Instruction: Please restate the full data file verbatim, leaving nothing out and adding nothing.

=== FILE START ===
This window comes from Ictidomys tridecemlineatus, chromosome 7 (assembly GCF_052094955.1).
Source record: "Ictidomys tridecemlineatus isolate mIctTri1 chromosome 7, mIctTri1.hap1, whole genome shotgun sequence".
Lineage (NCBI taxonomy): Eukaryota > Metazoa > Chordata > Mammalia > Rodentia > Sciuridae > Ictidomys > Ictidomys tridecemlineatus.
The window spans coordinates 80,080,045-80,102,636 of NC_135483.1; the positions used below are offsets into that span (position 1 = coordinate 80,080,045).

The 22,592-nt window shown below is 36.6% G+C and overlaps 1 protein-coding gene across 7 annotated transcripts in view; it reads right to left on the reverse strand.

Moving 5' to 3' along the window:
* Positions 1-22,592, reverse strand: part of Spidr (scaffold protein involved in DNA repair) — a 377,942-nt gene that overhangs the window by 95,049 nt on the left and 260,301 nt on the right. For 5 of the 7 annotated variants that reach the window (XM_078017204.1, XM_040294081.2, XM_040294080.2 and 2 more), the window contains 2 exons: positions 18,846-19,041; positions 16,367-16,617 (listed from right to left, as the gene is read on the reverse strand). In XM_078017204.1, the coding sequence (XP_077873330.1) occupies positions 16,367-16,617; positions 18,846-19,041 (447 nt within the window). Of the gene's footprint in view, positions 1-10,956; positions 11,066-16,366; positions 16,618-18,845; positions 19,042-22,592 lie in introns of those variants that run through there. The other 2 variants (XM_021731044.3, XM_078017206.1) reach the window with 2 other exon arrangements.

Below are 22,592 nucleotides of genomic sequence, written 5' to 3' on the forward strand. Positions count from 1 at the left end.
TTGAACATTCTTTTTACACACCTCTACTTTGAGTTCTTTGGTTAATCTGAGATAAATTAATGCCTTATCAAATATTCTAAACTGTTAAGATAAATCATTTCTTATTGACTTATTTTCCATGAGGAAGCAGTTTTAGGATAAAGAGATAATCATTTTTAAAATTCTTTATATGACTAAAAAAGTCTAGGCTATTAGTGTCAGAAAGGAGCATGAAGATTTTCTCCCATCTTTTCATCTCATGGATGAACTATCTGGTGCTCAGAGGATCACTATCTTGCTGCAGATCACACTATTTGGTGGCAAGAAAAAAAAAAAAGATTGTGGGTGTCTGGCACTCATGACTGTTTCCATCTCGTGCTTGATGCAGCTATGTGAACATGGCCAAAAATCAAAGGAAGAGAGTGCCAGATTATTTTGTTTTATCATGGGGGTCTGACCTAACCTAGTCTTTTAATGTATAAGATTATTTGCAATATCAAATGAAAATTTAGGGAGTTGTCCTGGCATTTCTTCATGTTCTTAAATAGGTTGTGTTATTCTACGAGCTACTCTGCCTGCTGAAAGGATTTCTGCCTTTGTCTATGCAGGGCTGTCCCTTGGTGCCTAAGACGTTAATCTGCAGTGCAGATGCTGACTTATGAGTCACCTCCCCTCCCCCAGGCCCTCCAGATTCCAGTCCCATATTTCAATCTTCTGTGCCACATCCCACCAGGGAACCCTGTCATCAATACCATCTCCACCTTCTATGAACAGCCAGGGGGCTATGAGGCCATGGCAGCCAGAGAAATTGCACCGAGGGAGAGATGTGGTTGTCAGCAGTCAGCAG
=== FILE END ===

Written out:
This window comes from Ictidomys tridecemlineatus, chromosome 7 (assembly GCF_052094955.1).
Source record: "Ictidomys tridecemlineatus isolate mIctTri1 chromosome 7, mIctTri1.hap1, whole genome shotgun sequence".
Lineage (NCBI taxonomy): Eukaryota > Metazoa > Chordata > Mammalia > Rodentia > Sciuridae > Ictidomys > Ictidomys tridecemlineatus.
The window spans coordinates 80,080,045-80,102,636 of NC_135483.1; the positions used below are offsets into that span (position 1 = coordinate 80,080,045).

The 22,592-nt window shown below is 36.6% G+C and overlaps 1 protein-coding gene across 7 annotated transcripts in view; it reads right to left on the reverse strand.

Moving 5' to 3' along the window:
* Positions 1-22,592, reverse strand: part of Spidr (scaffold protein involved in DNA repair) — a 377,942-nt gene that overhangs the window by 95,049 nt on the left and 260,301 nt on the right. For 5 of the 7 annotated variants that reach the window (XM_078017204.1, XM_040294081.2, XM_040294080.2 and 2 more), the window contains 2 exons: positions 18,846-19,041; positions 16,367-16,617 (listed from right to left, as the gene is read on the reverse strand). In XM_078017204.1, the coding sequence (XP_077873330.1) occupies positions 16,367-16,617; positions 18,846-19,041 (447 nt within the window). Of the gene's footprint in view, positions 1-10,956; positions 11,066-16,366; positions 16,618-18,845; positions 19,042-22,592 lie in introns of those variants that run through there. The other 2 variants (XM_021731044.3, XM_078017206.1) reach the window with 2 other exon arrangements.

Below are 22,592 nucleotides of genomic sequence, written 5' to 3' on the forward strand. Positions count from 1 at the left end.
TTGAACATTCTTTTTACACACCTCTACTTTGAGTTCTTTGGTTAATCTGAGATAAATTAATGCCTTATCAAATATTCTAAACTGTTAAGATAAATCATTTCTTATTGACTTATTTTCCATGAGGAAGCAGTTTTAGGATAAAGAGATAATCATTTTTAAAATTCTTTATATGACTAAAAAAGTCTAGGCTATTAGTGTCAGAAAGGAGCATGAAGATTTTCTCCCATCTTTTCATCTCATGGATGAACTATCTGGTGCTCAGAGGATCACTATCTTGCTGCAGATCACACTATTTGGTGGCAAGAAAAAAAAAAAAGATTGTGGGTGTCTGGCACTCATGACTGTTTCCATCTCGTGCTTGATGCAGCTATGTGAACATGGCCAAAAATCAAAGGAAGAGAGTGCCAGATTATTTTGTTTTATCATGGGGGTCTGACCTAACCTAGTCTTTTAATGTATAAGATTATTTGCAATATCAAATGAAAATTTAGGGAGTTGTCCTGGCATTTCTTCATGTTCTTAAATAGGTTGTGTTATTCTACGAGCTACTCTGCCTGCTGAAAGGATTTCTGCCTTTGTCTATGCAGGGCTGTCCCTTGGTGCCTAAGACGTTAATCTGCAGTGCAGATGCTGACTTATGAGTCACCTCCCCTCCCCCAGGCCCTCCAGATTCCAGTCCCATATTTCAATCTTCTGTGCCACATCCCACCAGGGAACCCTGTCATCAATACCATCTCCACCTTCTATGAACAGCCAGGGGGCTATGAGGCCATGGCAGCCAGAGAAATTGCACCGAGGGAGAGATGTGGTTGTCAGCAGTCAGCAG